Geothermal

Green jobs in St. Kitts & Nevis

The developing renewable energy industry in St. Kitts and Nevis is largely thought of by consumers as a way to save money, but Bertill Browne, director of the Energy Unit in the Ministry of Public Infrastructure, said people also need to consider the opportunities to make money.

“You need people to install solar panels [and] you need people to maintain them when they go into operation,” Browne said, mentioning the solar systems in operation at the R. L. Bradshaw International Airport and the other next to the Frigate Bay Road close to the Eastern Caribbean Central Bank (ECCB).

His comments were made during a live appearance Wednesday on the government radio and television programme “Working for You.”  Browne cited the job opportunities created for locals during the establishment of SpeedTech Energy (St. Kitts-Nevis) Ltd. in 2015 – a factory that produces and exports solar panels.

Then, there are the other forms of renewable energy being pursued locally, including wind energy that uses windmills that will need assembling, installing and maintenance; and geothermal that has its own different type of machines and equipment for drilling, capturing and energy conversion.

The director said the geothermal plant alone would need a staff similar to the size of that currently at the Needsmust power station, which, according to reports, is close to 100 people. The administrative duties can be carried out by experienced workers, but the technical duties will require specialized skills.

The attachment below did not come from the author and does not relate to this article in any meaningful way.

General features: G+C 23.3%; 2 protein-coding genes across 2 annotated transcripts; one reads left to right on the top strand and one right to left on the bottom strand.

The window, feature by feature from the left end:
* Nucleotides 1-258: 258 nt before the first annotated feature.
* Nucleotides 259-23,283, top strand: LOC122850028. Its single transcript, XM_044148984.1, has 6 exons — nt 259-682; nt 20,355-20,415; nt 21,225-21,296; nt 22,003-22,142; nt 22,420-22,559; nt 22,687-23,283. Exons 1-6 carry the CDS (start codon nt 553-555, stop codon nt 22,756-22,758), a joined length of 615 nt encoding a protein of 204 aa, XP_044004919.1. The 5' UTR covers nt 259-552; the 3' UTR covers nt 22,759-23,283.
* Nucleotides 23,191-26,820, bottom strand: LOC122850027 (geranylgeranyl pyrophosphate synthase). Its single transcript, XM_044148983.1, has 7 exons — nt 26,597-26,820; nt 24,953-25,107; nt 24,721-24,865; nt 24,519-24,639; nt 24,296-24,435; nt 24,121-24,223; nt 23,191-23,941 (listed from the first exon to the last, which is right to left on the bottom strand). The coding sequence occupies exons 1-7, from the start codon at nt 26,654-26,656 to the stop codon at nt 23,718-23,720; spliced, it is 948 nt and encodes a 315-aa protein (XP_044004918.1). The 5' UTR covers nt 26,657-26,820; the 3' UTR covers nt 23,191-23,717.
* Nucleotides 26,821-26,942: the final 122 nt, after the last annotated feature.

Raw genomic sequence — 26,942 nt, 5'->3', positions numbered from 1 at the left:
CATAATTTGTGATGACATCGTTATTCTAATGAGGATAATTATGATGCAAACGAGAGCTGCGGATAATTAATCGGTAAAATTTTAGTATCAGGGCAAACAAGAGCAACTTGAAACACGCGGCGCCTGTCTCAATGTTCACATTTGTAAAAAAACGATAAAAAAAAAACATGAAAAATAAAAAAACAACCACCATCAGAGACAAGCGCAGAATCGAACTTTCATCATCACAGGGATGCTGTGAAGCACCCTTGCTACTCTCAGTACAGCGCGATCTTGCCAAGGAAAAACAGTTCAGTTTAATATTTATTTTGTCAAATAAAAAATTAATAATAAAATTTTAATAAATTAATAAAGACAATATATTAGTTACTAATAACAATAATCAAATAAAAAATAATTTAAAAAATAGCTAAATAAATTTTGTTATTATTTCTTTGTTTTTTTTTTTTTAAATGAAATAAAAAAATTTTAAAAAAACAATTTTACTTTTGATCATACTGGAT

This is addressed in the National Energy Policy, which outlines the need for institutional capacity building to prepare people to take advantage of the opportunities in the emerging sector, Browne said, adding that the local C. F. Bryant College (CFBC) also has risen to the challenge.

“The engineering programme at CFBC is built on renewable energy and so training is on going,” he said. “There are lots of workshops and courses and so forth.” Additionally, a submission was recently made to the Energy and Climate Partnership of the Americas (ECPA) for human resource capacity building in geothermal energy.

Browne said additions will continue to be made to ensure nationals can capitalize on this expanding sector.

 

Source: The St Kitts Nevis Observer

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